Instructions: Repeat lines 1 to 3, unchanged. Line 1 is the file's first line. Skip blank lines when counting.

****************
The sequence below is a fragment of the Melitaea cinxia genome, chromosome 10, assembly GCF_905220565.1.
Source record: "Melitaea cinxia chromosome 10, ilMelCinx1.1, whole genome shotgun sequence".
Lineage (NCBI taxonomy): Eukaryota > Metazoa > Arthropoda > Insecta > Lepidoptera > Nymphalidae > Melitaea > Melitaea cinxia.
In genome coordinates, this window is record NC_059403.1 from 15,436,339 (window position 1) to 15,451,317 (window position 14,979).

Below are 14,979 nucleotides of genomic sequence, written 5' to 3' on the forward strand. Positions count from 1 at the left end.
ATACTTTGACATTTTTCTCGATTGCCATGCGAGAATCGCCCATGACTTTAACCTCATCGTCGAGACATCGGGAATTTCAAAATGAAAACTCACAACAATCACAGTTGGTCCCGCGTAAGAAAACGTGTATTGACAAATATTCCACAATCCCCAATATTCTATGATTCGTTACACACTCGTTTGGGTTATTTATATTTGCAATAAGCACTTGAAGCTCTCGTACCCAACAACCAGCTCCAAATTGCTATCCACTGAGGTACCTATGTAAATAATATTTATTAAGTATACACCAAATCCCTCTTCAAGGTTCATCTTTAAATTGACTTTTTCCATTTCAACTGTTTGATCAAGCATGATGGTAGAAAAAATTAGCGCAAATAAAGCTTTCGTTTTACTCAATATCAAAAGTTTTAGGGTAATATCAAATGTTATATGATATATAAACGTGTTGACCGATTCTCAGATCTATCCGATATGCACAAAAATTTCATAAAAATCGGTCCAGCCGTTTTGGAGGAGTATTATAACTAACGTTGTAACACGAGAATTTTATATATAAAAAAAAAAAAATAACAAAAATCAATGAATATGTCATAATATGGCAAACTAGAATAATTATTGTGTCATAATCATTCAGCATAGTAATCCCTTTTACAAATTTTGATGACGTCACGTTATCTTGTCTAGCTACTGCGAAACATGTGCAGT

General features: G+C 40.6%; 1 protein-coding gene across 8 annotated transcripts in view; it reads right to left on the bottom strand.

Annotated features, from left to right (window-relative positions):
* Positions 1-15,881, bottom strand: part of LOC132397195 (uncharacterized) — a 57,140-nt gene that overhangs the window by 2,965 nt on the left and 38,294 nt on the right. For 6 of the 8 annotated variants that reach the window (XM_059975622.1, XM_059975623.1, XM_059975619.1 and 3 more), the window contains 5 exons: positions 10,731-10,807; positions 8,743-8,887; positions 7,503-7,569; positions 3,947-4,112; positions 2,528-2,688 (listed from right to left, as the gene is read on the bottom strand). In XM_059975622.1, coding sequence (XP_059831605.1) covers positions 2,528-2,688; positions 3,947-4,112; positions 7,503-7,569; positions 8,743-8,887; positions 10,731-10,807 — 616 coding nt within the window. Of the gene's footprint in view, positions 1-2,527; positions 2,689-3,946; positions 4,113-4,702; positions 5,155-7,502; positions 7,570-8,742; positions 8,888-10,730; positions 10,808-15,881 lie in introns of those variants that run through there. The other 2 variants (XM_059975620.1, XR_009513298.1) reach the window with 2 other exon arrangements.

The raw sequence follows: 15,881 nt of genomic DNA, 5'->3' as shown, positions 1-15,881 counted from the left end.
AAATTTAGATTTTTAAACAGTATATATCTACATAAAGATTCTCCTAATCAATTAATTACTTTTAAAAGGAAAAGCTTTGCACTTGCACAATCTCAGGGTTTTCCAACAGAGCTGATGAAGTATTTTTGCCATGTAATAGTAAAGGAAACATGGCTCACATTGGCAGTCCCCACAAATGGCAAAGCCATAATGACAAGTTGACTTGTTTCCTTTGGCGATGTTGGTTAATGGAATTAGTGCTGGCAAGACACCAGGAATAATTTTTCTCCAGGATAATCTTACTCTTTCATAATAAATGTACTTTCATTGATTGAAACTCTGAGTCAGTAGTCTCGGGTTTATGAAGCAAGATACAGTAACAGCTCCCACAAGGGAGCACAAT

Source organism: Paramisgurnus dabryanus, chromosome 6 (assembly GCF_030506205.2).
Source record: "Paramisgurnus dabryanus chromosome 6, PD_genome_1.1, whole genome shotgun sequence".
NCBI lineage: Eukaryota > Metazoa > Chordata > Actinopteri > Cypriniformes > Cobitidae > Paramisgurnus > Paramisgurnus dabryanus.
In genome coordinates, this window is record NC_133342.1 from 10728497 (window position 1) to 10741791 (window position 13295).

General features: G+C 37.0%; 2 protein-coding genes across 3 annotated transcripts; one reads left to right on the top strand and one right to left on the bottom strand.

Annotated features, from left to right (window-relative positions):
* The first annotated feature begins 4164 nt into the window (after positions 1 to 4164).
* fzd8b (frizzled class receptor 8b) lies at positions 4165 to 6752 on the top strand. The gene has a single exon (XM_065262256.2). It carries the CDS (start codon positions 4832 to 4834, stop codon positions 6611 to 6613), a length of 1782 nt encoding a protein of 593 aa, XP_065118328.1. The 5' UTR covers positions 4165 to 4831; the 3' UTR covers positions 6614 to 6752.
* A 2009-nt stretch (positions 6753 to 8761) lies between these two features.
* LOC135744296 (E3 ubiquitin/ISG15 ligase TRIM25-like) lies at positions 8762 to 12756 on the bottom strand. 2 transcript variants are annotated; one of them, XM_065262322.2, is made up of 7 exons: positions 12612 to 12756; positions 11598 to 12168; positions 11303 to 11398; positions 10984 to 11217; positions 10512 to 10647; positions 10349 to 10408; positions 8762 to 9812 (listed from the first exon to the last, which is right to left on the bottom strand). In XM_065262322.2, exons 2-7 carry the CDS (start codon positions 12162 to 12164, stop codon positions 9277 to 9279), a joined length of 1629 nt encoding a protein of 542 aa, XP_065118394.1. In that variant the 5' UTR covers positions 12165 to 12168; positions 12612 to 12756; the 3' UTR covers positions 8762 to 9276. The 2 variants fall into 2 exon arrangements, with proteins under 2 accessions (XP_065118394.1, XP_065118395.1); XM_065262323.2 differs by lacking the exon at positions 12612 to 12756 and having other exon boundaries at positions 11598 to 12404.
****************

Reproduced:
The sequence below is a fragment of the Melitaea cinxia genome, chromosome 10, assembly GCF_905220565.1.
Source record: "Melitaea cinxia chromosome 10, ilMelCinx1.1, whole genome shotgun sequence".
Lineage (NCBI taxonomy): Eukaryota > Metazoa > Arthropoda > Insecta > Lepidoptera > Nymphalidae > Melitaea > Melitaea cinxia.